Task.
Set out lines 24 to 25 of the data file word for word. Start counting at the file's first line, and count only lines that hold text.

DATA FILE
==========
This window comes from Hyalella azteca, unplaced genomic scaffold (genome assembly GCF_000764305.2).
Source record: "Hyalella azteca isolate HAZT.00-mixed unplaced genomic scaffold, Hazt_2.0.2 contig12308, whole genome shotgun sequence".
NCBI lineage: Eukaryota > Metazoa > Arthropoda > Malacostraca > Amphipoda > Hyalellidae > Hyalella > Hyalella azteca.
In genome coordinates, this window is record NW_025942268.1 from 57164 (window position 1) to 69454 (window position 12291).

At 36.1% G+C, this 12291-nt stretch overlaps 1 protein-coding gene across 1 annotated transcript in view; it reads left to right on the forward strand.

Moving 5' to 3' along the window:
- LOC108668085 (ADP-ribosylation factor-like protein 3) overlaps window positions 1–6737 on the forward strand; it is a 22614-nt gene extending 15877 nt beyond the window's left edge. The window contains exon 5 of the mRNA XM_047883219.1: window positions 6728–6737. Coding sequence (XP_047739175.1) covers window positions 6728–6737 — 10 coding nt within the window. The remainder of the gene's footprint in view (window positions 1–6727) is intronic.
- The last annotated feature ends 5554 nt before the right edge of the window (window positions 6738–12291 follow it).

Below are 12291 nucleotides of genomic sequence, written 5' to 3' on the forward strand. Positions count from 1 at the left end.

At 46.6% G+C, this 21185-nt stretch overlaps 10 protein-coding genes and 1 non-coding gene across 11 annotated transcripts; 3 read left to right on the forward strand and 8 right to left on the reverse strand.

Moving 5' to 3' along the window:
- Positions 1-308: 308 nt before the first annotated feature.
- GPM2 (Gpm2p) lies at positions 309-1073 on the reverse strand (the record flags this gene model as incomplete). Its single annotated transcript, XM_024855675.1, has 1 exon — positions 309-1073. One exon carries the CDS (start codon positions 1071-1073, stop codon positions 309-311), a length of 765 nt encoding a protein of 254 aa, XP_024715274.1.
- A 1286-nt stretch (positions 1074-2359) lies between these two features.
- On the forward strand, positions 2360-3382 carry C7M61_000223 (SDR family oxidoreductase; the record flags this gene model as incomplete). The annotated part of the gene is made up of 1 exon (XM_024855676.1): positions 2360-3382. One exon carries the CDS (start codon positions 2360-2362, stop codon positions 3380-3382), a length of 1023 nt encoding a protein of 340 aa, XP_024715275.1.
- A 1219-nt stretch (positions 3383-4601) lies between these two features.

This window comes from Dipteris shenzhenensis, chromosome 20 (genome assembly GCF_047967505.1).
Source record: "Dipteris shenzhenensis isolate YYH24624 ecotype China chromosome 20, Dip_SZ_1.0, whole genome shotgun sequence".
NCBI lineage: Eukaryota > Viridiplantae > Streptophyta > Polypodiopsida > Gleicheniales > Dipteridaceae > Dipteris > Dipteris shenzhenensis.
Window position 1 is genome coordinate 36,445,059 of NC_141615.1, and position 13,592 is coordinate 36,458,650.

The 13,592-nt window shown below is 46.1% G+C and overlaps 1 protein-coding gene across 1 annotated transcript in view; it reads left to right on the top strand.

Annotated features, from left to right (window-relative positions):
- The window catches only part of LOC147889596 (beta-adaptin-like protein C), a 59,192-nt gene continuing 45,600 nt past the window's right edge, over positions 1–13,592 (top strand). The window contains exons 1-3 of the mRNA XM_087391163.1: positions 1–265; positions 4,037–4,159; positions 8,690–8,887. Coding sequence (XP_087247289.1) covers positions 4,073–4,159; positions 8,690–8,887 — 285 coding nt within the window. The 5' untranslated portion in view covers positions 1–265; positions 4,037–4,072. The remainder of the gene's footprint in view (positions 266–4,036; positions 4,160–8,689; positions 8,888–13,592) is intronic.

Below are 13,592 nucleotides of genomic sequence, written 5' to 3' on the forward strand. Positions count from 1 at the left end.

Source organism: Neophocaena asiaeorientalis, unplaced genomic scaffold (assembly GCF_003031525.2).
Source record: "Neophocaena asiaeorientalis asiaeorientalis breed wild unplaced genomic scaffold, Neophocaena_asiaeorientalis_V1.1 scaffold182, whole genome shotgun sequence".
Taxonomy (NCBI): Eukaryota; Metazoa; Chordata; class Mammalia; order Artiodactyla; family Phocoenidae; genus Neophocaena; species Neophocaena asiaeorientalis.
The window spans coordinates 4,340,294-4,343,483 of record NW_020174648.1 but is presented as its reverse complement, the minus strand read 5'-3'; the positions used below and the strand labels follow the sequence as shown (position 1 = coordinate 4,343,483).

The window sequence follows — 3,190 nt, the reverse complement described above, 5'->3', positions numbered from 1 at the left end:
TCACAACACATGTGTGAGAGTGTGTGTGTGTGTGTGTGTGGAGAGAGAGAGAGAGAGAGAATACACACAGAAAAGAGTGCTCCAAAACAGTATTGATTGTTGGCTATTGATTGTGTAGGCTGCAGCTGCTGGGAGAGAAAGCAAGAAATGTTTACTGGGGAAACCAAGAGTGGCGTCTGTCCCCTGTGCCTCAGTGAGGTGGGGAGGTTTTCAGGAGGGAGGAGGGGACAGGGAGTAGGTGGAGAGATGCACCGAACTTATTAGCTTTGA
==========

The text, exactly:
Below are 13,592 nucleotides of genomic sequence, written 5' to 3' on the forward strand. Positions count from 1 at the left end.

Source organism: Neophocaena asiaeorientalis, unplaced genomic scaffold (assembly GCF_003031525.2).